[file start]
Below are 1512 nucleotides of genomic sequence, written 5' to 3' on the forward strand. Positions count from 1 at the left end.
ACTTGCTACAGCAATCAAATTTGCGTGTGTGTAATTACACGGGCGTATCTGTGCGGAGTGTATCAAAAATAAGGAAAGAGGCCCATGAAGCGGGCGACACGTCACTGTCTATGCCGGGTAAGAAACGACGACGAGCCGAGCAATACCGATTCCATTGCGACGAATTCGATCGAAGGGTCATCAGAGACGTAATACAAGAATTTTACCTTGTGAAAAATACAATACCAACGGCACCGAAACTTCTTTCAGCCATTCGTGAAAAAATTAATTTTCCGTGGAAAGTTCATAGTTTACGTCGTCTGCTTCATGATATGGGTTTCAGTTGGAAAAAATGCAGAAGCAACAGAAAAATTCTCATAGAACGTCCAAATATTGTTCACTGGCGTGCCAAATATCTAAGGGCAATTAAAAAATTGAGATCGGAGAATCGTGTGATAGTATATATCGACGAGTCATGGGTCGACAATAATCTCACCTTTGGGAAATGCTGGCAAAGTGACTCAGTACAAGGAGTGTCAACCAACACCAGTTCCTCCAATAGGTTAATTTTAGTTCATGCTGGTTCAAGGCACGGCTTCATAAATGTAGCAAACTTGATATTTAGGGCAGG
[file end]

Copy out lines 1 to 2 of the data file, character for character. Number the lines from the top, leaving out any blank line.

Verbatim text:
Below are 1512 nucleotides of genomic sequence, written 5' to 3' on the forward strand. Positions count from 1 at the left end.
ACTTGCTACAGCAATCAAATTTGCGTGTGTGTAATTACACGGGCGTATCTGTGCGGAGTGTATCAAAAATAAGGAAAGAGGCCCATGAAGCGGGCGACACGTCACTGTCTATGCCGGGTAAGAAACGACGACGAGCCGAGCAATACCGATTCCATTGCGACGAATTCGATCGAAGGGTCATCAGAGACGTAATACAAGAATTTTACCTTGTGAAAAATACAATACCAACGGCACCGAAACTTCTTTCAGCCATTCGTGAAAAAATTAATTTTCCGTGGAAAGTTCATAGTTTACGTCGTCTGCTTCATGATATGGGTTTCAGTTGGAAAAAATGCAGAAGCAACAGAAAAATTCTCATAGAACGTCCAAATATTGTTCACTGGCGTGCCAAATATCTAAGGGCAATTAAAAAATTGAGATCGGAGAATCGTGTGATAGTATATATCGACGAGTCATGGGTCGACAATAATCTCACCTTTGGGAAATGCTGGCAAAGTGACTCAGTACAAGGAGTGTCAACCAACACCAGTTCCTCCAATAGGTTAATTTTAGTTCATGCTGGTTCAAGGCACGGCTTCATAAATGTAGCAAACTTGATATTTAGGGCAGG